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SOILCO Supports FOGO For Healthy Soil At National Conferences

At this year's Waste 2021 Conference, SOILCO presented on how we are working with local councils to design, build and operate state of the art composting facilities. Edge Environment also presented on demand for compost processed from source-separated organics. Learn more here.

SOILCO Supports FOGO for Healthy Soil at National Conferences

At this year’s Waste 2021 Conference in Coffs Harbour, SOILCO General Manager Charlie Emery presented on how SOILCO has worked with a number of local councils in New South Wales to increase the processing capacity of FOGO (food organics and garden organics) into quality-assured products designed to regenerate soil for dynamic growth.

This is also a key topic of conversation at this year’s Australian Organics Recycling Association (AORA) Conference in the Hunter Valley from 15 to 17 June.

SOILCO recycles FOGO into products that improve urban amenity soil health for end users including home gardeners and commercial landscapers. Compost can be incorporated directly into gardens as a soil improver. It can also be blended with other materials to create growing mixes or used for protecting the soil as a mulch.

Great end markets for recycled organics in urban amenity and infrastructure projects.

“There’s fantastic markets for compost and demand for quality soil health products,” Charlie said during his Coffs Conference presentation.

“At Sydney airport, 6 million square metres of soil needs to be revegetated. If you put 20mm of compost over that, that’s 120,000 cubic metres,” Charlie said.

Mike Twemlow from Edge Environment also presented at the Coffs Conference on how to meet the inevitable supply of compost from FOGO.

“The scale and rate of development across the state represents a huge opportunity in urban amenity to foster healthy and happy landscapes,” Mike said.

Edge did a market feasibility paper that investigated where the largest opportunities were for compost. “We found that the built environment represents one of those large opportunities to drive market pressure for compost products,” Mike said.

“And that’s largely down to the scale and rate or urban development. We split it into two – the property sector and the infrastructure sector including highways, tunnels and rail links.

“There’s a huge opportunity to use those adjoining green corridors across highways for compost.”

Sydney motorway trial shows soil blended with compost creates healthy green spaces.

Edge Environment won an NSW EPA Organics Market Development Grant through the ‘Waste Less, Recycle More’ initiative. The aim of the grant is to support market development activities that will improve the demand for compost processed from source-separated organics by increasing knowledge and awareness, improving product quality and demonstrating its benefits in new and innovative markets.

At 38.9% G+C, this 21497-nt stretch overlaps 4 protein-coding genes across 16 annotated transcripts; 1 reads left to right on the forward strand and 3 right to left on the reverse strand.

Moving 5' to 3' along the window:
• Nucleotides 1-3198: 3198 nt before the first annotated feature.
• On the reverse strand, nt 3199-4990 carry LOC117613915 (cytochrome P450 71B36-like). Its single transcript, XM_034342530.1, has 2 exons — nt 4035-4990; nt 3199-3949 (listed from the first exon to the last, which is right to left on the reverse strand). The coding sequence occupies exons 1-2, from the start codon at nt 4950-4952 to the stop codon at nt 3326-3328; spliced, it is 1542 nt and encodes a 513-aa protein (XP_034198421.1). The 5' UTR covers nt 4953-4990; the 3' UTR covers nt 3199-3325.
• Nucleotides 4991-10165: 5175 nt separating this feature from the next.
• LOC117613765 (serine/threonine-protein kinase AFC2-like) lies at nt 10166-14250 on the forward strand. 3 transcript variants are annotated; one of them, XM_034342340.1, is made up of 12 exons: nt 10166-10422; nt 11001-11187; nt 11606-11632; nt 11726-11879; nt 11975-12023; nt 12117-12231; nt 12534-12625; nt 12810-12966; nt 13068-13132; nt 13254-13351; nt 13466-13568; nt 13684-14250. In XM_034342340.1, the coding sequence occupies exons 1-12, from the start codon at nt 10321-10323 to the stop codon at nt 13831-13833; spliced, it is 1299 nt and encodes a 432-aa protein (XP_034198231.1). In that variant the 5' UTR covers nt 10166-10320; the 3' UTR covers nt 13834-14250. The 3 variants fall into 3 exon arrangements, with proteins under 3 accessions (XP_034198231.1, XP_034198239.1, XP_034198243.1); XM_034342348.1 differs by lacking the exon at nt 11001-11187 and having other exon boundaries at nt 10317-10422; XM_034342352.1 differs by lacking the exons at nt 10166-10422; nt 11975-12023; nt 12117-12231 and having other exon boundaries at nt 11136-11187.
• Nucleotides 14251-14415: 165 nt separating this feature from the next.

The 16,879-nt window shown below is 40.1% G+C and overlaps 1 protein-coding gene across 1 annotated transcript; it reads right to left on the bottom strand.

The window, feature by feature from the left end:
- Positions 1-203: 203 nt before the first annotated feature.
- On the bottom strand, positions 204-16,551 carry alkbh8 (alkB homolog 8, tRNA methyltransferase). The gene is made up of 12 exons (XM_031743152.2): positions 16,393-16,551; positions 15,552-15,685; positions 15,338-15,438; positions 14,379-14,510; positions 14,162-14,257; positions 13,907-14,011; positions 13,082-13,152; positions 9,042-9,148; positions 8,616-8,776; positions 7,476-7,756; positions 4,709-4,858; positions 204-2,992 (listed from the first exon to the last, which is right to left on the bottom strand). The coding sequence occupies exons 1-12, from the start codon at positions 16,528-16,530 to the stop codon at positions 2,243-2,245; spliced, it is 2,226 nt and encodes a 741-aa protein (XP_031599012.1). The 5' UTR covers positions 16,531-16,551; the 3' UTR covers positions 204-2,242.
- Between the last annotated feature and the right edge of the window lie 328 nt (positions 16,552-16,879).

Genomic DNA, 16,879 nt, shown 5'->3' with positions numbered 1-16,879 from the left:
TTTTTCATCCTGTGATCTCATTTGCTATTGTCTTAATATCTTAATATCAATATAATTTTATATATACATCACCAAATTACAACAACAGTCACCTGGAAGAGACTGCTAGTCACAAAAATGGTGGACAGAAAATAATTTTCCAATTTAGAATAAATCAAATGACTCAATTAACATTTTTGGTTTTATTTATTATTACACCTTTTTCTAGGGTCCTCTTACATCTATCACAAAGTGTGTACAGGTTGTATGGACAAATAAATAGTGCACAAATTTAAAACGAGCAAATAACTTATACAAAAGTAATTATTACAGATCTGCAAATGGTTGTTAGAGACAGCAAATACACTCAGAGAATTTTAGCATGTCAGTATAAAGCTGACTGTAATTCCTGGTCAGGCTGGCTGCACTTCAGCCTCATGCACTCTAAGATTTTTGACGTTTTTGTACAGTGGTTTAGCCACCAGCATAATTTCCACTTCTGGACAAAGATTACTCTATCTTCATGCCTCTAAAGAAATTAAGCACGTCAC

Driving demand for recycled organics (compost products) in the property and infrastructure sectors through integration in ratings tools and controlled case studies was the focus of Edge Environment’s project resulting from the grant.

The project aims to drive demand for compost products in property development (commercial, retail, residential) and infrastructure development.

Mike and the Edge team looked at how SOILCO’s ‘GO COMPOST Premium’ product could improve soil and plant health in a small plot of land at the M5 near Sydney Airport.

The team did ongoing measurements in a controlled case study comparing soil blended with compost to recycled soil low in organic matter between August 2020 and April 2021.

Mike presented his key findings at the conference and said: “No matter what type of soil you have, incorporating compost into that top 100 to 200mm will be beneficial. The use of some recycled soil may negatively impact plant and soil health.”

The recycled soil had a 22% plant death rate, whereas the composted soil had a 2% death rate during the 8-month trial.

“The moisture and carbon was three times as high in the composted soil. Increased organic matter has numerous benefits, including a greater ability for nitrogen to be mineralised by plants.

“The plants tested in the trial showed increased growth and green leaves and that’s down to the improved nutritional compounds within the composted soil and the improved micro and macro-organism presence.

“It’s really common to find worms and other organisms in the composted soil. Whereas the recycled soil was so compacted and dry that it was really hard to get soil samples and there was no sign of real moisture or any organisms present.

“Mushrooms are a clear indication of healthy soil. It was really common after rainfall to see where the control (the recycled soil without compost) ended and the compost started. There was a really obvious line of where the mushrooms were growing,” Mike said.

Project-based benefits of compost:

  • Divert waste from landfill
  • Increase water efficiency
  • Retain ecological value
  • Reduce the need for fertilisers
  • Reduce the number of plant deaths and disease
  • Greener, healthier, happier landscapes
  • Improved economic side effects

Holistic benefits of compost:

  • Locally available (increasingly so)
  • Beneficial micro-organisms
  • Improved biological, chemical and physical properties of soil
  • Moisture retention
  • Macro and micronutrients
  • Affordable
  • Increased carbon sequestration and reduced methane
  • Improved mitigation against the effects of climate change
  • Contributes to the long-term maintenance and health of soils

Please contact us to learn more.